Okay, so putting Sarah Palin in the headline was kind of cheesy, but it really is the topic of the piece I wrote for today’s issue of the Alameda Sun:
(It’s Mom Mom Mom #31)
Since the nomination of Alaska Governor Sarah Palin as the Republican Party’s Vice Presidential candidate, the question of “can you really have it all?” has reared its ugly head yet again.
This usually happens when a woman makes it into the limelight, as it’s a question directed primarily to women—and mothers, in particular. By the media’s standards, “having it all” means having a career, a husband and children, as well as a beautiful home and throwing fabulous Martha Stewart-like poolside dinner parties. (Okay, so I added that last bit, but that’s part of my own personal “having it all” definition. More on that later.)
This time, the question comes up in reference to Governor Palin’s nomination. Before we even question whether the Governor is qualified—through her education, background and experience—to vie for the job of Vice President, we first ask about lifestyle and logistics. It sideswipes the more important issues of her capability and level of expertise. It refers to the fact that she has a high-powered career, a husband and five children— including young ones, a seven-year-old daughter and five-month-old baby boy. She also lives in a beautiful home in Alaska (yeah, I watched the Charlie Gibson interviews and saw them walk down through her backyard to her lakeside dock looking out at some Alaskan mountain). To many in the world, Palin seems to both do it all, as well as have it—all with a big smile on her face.
Somehow, this leads me to a bigger, more pertinent question: Is motherhood a career of its own? And, if it is, then don’t mothers automatically “have it all”? According to the media, a woman who is married, has all the accoutrements attributed to “having it all,” and has chosen motherhood as a career isn’t a contender for the life we women are supposed to dream of having. Likewise, a woman with only a career and children, but no big house or husband, is lacking, as is anyone in any of the other possible circumstances of a woman’s life, with or without husband, children, the big house, etc., because, as we all know, a man and a career and children complete us, ensuring that we certainly “have it all.”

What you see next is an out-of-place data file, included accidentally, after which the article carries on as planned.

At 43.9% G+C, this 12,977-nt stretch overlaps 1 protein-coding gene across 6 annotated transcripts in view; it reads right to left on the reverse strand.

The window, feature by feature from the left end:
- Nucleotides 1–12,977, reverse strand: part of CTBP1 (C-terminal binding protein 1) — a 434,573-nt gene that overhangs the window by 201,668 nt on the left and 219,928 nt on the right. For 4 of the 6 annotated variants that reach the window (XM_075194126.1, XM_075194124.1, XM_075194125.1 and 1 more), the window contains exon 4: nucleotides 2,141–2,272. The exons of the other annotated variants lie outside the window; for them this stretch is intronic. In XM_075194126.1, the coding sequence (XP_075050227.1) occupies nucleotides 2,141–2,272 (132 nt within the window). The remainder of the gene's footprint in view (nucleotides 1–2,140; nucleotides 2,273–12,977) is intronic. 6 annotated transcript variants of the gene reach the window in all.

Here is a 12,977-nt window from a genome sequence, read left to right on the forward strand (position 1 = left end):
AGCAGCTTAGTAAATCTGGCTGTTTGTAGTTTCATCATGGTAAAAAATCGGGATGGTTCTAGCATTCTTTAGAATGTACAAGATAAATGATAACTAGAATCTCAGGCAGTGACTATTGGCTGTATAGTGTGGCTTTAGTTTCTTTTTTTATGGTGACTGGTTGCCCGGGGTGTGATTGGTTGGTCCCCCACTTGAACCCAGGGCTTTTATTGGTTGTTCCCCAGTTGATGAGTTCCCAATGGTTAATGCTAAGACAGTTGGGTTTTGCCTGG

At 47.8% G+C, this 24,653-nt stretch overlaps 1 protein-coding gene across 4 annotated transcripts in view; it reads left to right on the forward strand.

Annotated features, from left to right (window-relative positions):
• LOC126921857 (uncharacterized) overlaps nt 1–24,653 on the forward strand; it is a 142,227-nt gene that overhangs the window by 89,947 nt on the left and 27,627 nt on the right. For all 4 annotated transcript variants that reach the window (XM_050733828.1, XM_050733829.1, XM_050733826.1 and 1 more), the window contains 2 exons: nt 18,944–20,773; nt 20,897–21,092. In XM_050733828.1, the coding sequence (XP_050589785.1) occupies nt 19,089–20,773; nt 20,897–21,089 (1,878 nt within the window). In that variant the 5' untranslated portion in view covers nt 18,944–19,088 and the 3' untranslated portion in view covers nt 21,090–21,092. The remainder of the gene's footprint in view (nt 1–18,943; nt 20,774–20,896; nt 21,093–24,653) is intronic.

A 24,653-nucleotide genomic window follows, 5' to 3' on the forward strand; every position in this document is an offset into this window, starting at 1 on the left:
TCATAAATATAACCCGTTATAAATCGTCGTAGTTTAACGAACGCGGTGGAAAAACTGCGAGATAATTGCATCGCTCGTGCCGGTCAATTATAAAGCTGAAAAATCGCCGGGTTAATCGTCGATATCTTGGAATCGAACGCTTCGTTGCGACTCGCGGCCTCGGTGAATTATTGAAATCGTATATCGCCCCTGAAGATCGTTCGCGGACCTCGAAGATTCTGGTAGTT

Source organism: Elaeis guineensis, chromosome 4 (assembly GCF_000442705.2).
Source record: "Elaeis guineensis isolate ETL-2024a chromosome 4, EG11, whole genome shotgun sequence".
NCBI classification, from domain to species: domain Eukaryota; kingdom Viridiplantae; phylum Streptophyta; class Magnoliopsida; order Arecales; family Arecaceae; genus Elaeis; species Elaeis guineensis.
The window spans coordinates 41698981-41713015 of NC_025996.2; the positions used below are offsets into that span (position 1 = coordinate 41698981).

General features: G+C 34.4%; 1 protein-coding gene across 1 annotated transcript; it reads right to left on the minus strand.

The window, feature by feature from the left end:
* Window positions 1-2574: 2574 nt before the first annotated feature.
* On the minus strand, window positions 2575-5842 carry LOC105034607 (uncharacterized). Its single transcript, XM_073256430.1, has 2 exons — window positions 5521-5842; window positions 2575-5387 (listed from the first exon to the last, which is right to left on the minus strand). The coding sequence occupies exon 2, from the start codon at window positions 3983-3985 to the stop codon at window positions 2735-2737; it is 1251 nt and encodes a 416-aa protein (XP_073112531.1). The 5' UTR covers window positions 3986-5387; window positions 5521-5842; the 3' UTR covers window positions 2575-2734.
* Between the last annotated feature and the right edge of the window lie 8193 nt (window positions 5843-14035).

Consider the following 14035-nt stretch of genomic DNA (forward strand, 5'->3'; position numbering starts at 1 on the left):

It’s become an enormous double-edged sword. I believe that our society diminishes the importance of motherhood, its role in our lives as women and how it affects the lives of our children. At the same time, for mothers, the heavy work of infancy and school-age is short-lived, but our role to model a life suitable for our children to emulate—embodying the characteristics, morals and principles of hard-working, wage earning, self-sufficient individuals in society—are long-standing and lasting. These are attributes I want my children to have, but they need to learn how to live this way in their time with me first. What better way than to watch me do it successfully?
I do not endorse Governor Palin as a vice presidential candidate, nor do I embrace any of her politics in any way whatsoever. I also completely disagree with her choice to run for Vice President during the heavy workload time of her children’s lives. I am not saying that a woman cannot work when her children are young. Nor am I saying that a woman cannot be Vice President or even President, for that matter. For me, it’s all about timing and the requisites of being able to do the job. However, I do believe that Palin represents just one example of a woman having it all, successfully, on her own terms. That’s really what it must come down to, that each woman ask the question and try to come up with the best answers: What does “having it all” feel like for me and my family and how do I make that happen?
My mother was desperately unhappy in her career as a mother; she had no choice at the time. I do believe that she would have been more satisfied with fewer children and a career of her own. My own children benefit from my work financially, of course, for how else would they eat, but also in many other ways. I have shown them yet another way to “have it all.” I consciously choose to work from my home, a hard-earned and won facet of my own personal “having it all.” My life has not turned out exactly as I planned it, but that doesn’t mean that I can’t still consider myself “having it all.”
From my perspective, the media’s version of “having it all” (including Palin’s scenario) really means you have a lot of help and a lot of money–to pay for the help and for all that stuff you have when you have it all. By those standards, I don’t have it all right now. While I am perfectly happy with the three kids I have, I need someone who can come over and clean my house and cook my meals every day. Give me that and trade in my minivan for a convertible Mini Cooper and I’ll consider myself “having it all.”